Fri, Jan 10, 2014 - Page 1 News List

N America sees first H5N1 death

DON’T PANIC:Though the case in Canada was the first incidence of H5N1 avian flu contagion and death in the region, officials said the risk of transmission is minimal

AFP, OTTAWA

Canada on Wednesday announced the first H5N1 avian flu death in North America, after a patient who had just returned from China died from the virus.

Canadian authorities said they were urgently contacting the passengers on the victim’s flights.

The case was also the first known instance of someone in North America contracting the illness, Canadian Minister of Health Rona Ambrose told a press conference, stressing that it was an “isolated case.”

The victim, who had recently returned from a trip to Beijing and had been otherwise completely healthy, was from Alberta Province, officials said, adding they were withholding the person’s gender and other identifying details to protect the family’s privacy.

“I am here to confirm North America’s first human case of H5N1, also known as avian flu,” Ambrose said, confirming that the patient died on Friday last week.

“I want to reassure the public this is an isolated case and the risk of H5N1 to Canadians is very low. There is no evidence of sustained human-to-human transmission,” Ambrose added.

The virus is contracted directly from birds, mainly poultry. The illness it causes in people is severe and 60 percent of human cases are fatal.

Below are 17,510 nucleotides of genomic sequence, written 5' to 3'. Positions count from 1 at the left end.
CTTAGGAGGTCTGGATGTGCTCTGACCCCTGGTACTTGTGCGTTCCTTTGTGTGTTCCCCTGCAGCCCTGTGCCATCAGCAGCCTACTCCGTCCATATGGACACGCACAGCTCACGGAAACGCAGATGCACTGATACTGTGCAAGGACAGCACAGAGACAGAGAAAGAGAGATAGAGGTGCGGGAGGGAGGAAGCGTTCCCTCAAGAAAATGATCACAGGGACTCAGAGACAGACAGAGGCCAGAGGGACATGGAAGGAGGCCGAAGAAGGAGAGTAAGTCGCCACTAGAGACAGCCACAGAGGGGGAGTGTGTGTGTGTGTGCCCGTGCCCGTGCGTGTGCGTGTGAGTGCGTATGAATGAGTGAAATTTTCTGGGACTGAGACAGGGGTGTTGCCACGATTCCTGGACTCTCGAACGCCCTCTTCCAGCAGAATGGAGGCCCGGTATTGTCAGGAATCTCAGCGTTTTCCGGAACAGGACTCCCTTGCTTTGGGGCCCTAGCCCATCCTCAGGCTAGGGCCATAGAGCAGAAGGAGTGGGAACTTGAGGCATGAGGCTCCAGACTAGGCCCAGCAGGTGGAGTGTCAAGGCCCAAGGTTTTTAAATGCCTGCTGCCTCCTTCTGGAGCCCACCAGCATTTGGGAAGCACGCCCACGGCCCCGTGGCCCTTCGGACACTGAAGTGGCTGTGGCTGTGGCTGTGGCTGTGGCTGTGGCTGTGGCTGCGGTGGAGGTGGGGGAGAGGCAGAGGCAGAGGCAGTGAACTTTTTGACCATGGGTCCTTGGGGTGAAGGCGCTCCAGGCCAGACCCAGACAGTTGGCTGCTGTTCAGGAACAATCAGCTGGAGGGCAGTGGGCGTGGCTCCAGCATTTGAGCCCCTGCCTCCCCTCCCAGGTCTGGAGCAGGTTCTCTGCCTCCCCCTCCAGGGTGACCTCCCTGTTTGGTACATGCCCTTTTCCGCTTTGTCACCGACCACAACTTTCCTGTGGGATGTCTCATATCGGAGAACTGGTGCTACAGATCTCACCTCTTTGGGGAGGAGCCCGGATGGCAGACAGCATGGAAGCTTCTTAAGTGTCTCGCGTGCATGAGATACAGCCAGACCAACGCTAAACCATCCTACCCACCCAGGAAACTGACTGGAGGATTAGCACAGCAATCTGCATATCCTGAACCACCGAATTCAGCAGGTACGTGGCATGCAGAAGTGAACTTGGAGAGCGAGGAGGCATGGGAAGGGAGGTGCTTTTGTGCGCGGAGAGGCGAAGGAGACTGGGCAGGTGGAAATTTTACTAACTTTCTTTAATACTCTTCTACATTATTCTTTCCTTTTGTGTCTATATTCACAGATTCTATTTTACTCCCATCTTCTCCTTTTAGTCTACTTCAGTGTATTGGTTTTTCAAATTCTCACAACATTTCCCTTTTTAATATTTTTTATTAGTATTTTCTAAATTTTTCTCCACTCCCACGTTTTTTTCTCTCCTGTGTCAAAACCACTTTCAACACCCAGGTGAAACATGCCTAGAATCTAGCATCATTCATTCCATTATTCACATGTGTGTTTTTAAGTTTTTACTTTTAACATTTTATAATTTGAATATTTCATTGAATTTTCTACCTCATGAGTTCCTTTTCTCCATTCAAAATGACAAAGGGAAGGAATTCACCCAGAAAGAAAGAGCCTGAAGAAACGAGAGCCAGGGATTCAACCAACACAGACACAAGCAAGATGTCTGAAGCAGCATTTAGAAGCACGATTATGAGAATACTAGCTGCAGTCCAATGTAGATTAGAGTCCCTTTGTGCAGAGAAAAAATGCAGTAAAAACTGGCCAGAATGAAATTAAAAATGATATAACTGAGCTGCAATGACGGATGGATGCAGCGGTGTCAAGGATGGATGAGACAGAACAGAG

The victim began to feel ill while on a Dec. 27 flight to Alberta, developing a fever and headache, and was admitted to hospital on Jan. 1 when the symptoms worsened suddenly. The patient then began falling in and out of consciousness, and succumbed to the illness two days later.

A federal microbiology laboratory in Winnipeg, Manitoba, identified the H5N1 virus overnight from a specimen that had been taken from the victim while they were still alive.

Doctors said the deceased had been travelling with two companions who are not sick, but will be kept under observation as a precaution for 10 days — double the usual time it takes for the virus to manifest.

“The patient’s family is not showing any sign of illness. There is no evidence of human-to-human transmission on airplanes. All evidence indicates this is one isolated case in an individual who is infected following exposure in China, although we don’t know at this time how the individual contracted the virus,” Alberta Chief Medical Officer James Talbot said.

Talbot said that the victim had not traveled outside Beijing to other regions of China, nor visited a farm or a public market.

Canadian officials have notified China and the WHO about the case, but said they are at a loss to explain where or how the person contracted the illness. Beijing is believed to be free of the bird flu virus.

Authorities have also secured passenger lists and were contacting others on the same flights as the victim to reassure them of the “extremely low” chance of contagion. The victim flew from Beijing to Vancouver on Air Canada flight 030 on Dec. 27, then went on to Edmonton, Alberta, aboard Air Canada flight 244.

The person’s final destination was not revealed for privacy reasons, but he or she was treated at an Edmonton hospital.

Other recent fatal cases have been reported in Indonesia and Cambodia, in November last year.

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